The Story Behind Bing Crosby’s White Christmas

by , under Musical works

Did you know that Bing Crosby’s version of White Christmas remains the best-selling single worldwide of all time? To coincide with the 40th anniversary of Bing Crosby’s death, we’re looking at the story behind this wonderful Christmas number and at what makes it so successful.

White Christmas was written by Irving Berlin in 1942 for the musical film Holiday Inn (1942), starring Bing Crosby and Fred Astaire. Berlin had been tasked with writing a song for every holiday of the year, but he found writing a Christmas song difficult because of his Jewish heritage. On humming the tune to Crosby, however, he was assured he had done a good job. But Crosby apparently didn’t see anything special about the song, simply saying “I don’t think we have any problems with that one, Irving.” It seems neither of these musical greats knew that they had created something magical.

The song was first performed live by Crosby on Christmas Day, 1941, on the Kraft Music Hall radio show. Crosby, a shrewd business man as much as anything else, hosted the show for a decade between 1936 and 1946, and used the opportunity to promote his own career as a singer, actor and celebrity personality.

Sadly, no extant recording exists of his performance, but, coming only a few weeks after the attack on Pearl Harbor, the radio station was flooded with requests to play the song again. White Christmas’s nostalgic imagery of snow at home was perfectly pitched for a generation of servicemen forced to spend their holiday miles from their families.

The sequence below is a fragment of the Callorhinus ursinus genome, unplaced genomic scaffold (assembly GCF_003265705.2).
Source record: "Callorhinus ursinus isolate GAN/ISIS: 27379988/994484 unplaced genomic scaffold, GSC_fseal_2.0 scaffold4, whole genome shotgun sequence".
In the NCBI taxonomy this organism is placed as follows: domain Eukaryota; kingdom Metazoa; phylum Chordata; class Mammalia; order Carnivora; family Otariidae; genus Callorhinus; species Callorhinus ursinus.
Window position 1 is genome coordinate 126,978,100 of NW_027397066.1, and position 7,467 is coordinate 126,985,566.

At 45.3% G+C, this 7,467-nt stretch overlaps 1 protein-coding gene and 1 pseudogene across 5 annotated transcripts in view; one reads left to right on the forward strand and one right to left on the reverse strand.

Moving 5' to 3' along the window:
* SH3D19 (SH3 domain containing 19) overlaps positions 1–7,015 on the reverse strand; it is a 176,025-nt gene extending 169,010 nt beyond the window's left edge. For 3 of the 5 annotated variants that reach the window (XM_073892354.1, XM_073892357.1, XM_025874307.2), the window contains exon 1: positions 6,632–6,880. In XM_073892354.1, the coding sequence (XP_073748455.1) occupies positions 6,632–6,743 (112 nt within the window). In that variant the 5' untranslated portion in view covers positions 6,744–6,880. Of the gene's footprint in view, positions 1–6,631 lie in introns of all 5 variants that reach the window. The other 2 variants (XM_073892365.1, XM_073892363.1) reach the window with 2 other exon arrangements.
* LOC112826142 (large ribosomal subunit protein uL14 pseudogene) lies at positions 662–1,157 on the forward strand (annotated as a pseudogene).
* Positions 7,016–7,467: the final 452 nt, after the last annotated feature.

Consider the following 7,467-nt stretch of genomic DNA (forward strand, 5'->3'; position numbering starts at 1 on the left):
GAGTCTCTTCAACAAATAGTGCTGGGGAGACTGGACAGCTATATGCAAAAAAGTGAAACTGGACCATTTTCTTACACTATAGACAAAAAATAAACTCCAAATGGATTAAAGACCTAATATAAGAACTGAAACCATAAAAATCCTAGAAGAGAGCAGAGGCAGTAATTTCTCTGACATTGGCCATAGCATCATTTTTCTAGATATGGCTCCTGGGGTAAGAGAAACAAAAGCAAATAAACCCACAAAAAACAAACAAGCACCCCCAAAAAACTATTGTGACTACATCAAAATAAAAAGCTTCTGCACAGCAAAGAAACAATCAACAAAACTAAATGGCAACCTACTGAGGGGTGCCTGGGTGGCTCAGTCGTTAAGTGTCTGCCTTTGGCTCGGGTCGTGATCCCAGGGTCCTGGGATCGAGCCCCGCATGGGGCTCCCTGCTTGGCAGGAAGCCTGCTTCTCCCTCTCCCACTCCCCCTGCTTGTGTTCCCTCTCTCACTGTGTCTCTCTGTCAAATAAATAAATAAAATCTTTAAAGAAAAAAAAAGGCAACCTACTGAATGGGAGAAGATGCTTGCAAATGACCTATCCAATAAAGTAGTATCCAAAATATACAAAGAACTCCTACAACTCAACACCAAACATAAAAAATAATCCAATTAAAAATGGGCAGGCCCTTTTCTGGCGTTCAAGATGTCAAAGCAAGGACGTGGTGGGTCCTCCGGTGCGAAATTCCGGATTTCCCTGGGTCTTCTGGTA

Crosby recorded a version of the song in May 1942 and soon after the release of the film Holiday Inn in August it became very popular, with Irving Berlin receiving an Academy Award for it. A younger generation had been taught nostalgia by the difficulties of the war, and when Bing Crosby went to entertain troops overseas it was his most requested number. However, he once said in an interview that he was reluctant to sing it: “I hesitated about doing it because invariably it caused such a nostalgic yearning among the men, that it made them sad,” Crosby said in an interview. “Heaven knows, I didn’t come that far to make them sad. For this reason, several times I tried to cut it out of the show, but these guys just hollered for it.”

The version we are used to hearing today was recorded by Crosby in 1947, because – exceptionally – the original master of his 1942 version had got worn out from being overplayed. Since its inception, the song has sold 50 million singles and over 100 million copies have been sold if albums are included.

 


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Hear White Christmas and other sing-along festive classics on our Frosty the Snowman CD